8 answers
Asked Viewed 480 times Translate

Is it better to specialize your business degree or remain general?

I was wondering if people studying business are better of with specializing in their program(going into accounting or marketing) or if remaining general when it comes to job searches. Does one pay more?
#business #business-management #business-degree #marketing #business-administration #specializing #commerce


+25 Karma if successful
From: You
To: Friend
Subject: Career question for you
8
100% of 8 Pros

8 answers


Updated Translate

Bbhaves’s Answer

I was in a similar boat when I was in undergraduate school. Business Admin is very generic field and can be applied in multiple sector. But if you select specialization like accounting, finance, marketing that does not mean you are going to be restricted to certain industries. Based on my experience, I would recommend to select a specialize field or fields(multiple majors, i.e. accountancy and finance) per your interest. These fields are very comparative and you need to have additional certifications along with specialization such as CPA, CFA etc. Once you decide the specialized field, try to get internship within the industry of your choice. My first internship was unpaid but it allowed me to gain experience, create network and acquire experience that I can add on my resume.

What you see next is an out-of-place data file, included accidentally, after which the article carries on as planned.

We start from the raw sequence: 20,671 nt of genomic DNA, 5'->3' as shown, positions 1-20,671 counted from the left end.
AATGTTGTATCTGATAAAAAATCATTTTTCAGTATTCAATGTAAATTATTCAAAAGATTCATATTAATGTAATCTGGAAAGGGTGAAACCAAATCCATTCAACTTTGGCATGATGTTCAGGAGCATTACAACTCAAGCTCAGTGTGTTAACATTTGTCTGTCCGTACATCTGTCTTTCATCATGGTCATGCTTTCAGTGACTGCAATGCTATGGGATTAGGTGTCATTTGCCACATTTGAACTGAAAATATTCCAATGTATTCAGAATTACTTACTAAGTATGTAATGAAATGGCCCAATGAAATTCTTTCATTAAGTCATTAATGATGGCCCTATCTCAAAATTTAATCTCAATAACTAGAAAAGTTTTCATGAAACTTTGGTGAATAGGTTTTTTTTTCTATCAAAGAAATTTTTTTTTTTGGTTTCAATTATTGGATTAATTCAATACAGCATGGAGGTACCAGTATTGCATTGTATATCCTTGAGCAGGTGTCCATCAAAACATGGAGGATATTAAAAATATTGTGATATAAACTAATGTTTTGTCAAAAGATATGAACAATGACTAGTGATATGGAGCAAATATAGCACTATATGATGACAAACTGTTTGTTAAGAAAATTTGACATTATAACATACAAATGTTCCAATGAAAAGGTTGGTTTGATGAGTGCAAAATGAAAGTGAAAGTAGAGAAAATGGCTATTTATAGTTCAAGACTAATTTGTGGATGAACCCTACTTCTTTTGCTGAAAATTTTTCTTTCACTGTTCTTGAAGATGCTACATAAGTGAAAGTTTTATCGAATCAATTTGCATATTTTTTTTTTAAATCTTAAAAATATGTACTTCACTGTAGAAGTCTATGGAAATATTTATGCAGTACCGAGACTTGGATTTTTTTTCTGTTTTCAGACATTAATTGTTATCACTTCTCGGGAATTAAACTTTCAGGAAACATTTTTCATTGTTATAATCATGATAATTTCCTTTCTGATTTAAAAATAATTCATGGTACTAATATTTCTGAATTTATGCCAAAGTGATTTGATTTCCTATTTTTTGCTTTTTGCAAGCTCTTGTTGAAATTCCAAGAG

0
Updated Translate

Maxwell’s Answer

Hey Teleola,